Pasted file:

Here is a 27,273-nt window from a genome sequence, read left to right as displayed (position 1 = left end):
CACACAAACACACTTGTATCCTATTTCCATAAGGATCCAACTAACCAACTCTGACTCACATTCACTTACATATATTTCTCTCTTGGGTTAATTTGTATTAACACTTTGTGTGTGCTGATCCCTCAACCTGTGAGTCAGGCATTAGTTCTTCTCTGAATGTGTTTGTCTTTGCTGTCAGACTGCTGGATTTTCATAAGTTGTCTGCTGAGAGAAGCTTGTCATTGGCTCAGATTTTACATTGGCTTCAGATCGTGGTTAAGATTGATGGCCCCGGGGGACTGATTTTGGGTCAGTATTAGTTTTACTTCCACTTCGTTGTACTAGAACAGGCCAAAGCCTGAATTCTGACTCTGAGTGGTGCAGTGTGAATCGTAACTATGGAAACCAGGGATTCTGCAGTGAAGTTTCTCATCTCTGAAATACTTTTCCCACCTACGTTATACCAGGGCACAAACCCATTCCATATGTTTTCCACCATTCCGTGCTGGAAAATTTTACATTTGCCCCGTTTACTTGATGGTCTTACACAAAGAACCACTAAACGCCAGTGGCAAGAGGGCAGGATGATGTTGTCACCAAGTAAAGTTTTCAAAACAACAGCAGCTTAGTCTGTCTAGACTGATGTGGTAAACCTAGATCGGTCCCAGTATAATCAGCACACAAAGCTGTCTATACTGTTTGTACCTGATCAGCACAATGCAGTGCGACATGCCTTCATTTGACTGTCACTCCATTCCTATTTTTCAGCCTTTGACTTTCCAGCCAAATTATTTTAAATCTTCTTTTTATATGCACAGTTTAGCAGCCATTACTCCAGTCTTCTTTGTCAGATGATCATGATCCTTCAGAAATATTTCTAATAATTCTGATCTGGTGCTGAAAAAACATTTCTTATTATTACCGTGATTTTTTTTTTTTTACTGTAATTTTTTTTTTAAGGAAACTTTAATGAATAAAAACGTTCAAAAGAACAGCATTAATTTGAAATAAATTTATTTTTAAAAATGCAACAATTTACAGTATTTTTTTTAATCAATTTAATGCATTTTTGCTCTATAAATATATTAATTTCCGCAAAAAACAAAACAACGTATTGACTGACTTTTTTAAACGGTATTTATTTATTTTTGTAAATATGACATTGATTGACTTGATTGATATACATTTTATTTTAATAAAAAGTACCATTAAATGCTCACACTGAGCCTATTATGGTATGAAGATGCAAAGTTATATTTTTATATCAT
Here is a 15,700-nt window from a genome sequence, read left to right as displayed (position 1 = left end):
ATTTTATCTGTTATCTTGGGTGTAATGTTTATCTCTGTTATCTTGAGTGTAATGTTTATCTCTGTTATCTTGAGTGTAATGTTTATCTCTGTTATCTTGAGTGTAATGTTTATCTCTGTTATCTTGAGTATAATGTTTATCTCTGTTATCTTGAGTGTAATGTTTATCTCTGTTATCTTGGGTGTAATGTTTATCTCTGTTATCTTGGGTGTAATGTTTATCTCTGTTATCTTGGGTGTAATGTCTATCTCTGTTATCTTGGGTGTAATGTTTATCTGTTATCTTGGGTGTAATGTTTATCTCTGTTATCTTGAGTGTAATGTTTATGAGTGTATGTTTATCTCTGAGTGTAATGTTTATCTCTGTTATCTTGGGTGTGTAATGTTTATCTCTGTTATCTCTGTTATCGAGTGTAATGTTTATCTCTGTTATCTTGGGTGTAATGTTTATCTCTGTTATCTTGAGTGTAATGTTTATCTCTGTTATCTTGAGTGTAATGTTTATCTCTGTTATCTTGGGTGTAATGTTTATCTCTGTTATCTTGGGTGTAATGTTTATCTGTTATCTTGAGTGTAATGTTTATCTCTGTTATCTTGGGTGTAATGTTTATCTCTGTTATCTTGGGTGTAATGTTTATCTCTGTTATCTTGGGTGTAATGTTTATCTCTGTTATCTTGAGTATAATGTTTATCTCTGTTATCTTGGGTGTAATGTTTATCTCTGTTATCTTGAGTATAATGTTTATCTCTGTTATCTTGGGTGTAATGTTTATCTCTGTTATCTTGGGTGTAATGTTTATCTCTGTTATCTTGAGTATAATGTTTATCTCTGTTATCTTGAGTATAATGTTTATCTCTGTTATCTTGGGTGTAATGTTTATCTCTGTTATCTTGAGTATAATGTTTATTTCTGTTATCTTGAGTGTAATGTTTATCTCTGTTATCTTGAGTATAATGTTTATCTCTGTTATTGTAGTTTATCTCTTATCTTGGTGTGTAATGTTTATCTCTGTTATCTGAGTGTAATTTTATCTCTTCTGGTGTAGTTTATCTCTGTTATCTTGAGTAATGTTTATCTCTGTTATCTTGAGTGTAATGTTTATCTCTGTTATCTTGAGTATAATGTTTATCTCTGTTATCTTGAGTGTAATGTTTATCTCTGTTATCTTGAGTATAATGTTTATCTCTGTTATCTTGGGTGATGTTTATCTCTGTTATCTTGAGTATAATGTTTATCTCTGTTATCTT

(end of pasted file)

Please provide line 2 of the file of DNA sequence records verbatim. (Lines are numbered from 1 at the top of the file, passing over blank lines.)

CACACAAACACACTTGTATCCTATTTCCATAAGGATCCAACTAACCAACTCTGACTCACATTCACTTACATATATTTCTCTCTTGGGTTAATTTGTATTAACACTTTGTGTGTGCTGATCCCTCAACCTGTGAGTCAGGCATTAGTTCTTCTCTGAATGTGTTTGTCTTTGCTGTCAGACTGCTGGATTTTCATAAGTTGTCTGCTGAGAGAAGCTTGTCATTGGCTCAGATTTTACATTGGCTTCAGATCGTGGTTAAGATTGATGGCCCCGGGGGACTGATTTTGGGTCAGTATTAGTTTTACTTCCACTTCGTTGTACTAGAACAGGCCAAAGCCTGAATTCTGACTCTGAGTGGTGCAGTGTGAATCGTAACTATGGAAACCAGGGATTCTGCAGTGAAGTTTCTCATCTCTGAAATACTTTTCCCACCTACGTTATACCAGGGCACAAACCCATTCCATATGTTTTCCACCATTCCGTGCTGGAAAATTTTACATTTGCCCCGTTTACTTGATGGTCTTACACAAAGAACCACTAAACGCCAGTGGCAAGAGGGCAGGATGATGTTGTCACCAAGTAAAGTTTTCAAAACAACAGCAGCTTAGTCTGTCTAGACTGATGTGGTAAACCTAGATCGGTCCCAGTATAATCAGCACACAAAGCTGTCTATACTGTTTGTACCTGATCAGCACAATGCAGTGCGACATGCCTTCATTTGACTGTCACTCCATTCCTATTTTTCAGCCTTTGACTTTCCAGCCAAATTATTTTAAATCTTCTTTTTATATGCACAGTTTAGCAGCCATTACTCCAGTCTTCTTTGTCAGATGATCATGATCCTTCAGAAATATTTCTAATAATTCTGATCTGGTGCTGAAAAAACATTTCTTATTATTACCGTGATTTTTTTTTTTTTACTGTAATTTTTTTTTTAAGGAAACTTTAATGAATAAAAACGTTCAAAAGAACAGCATTAATTTGAAATAAATTTATTTTTAAAAATGCAACAATTTACAGTATTTTTTTTAATCAATTTAATGCATTTTTGCTCTATAAATATATTAATTTCCGCAAAAAACAAAACAACGTATTGACTGACTTTTTTAAACGGTATTTATTTATTTTTGTAAATATGACATTGATTGACTTGATTGATATACATTTTATTTTAATAAAAAGTACCATTAAATGCTCACACTGAGCCTATTATGGTATGAAGATGCAAAGTTATATTTTTATATCAT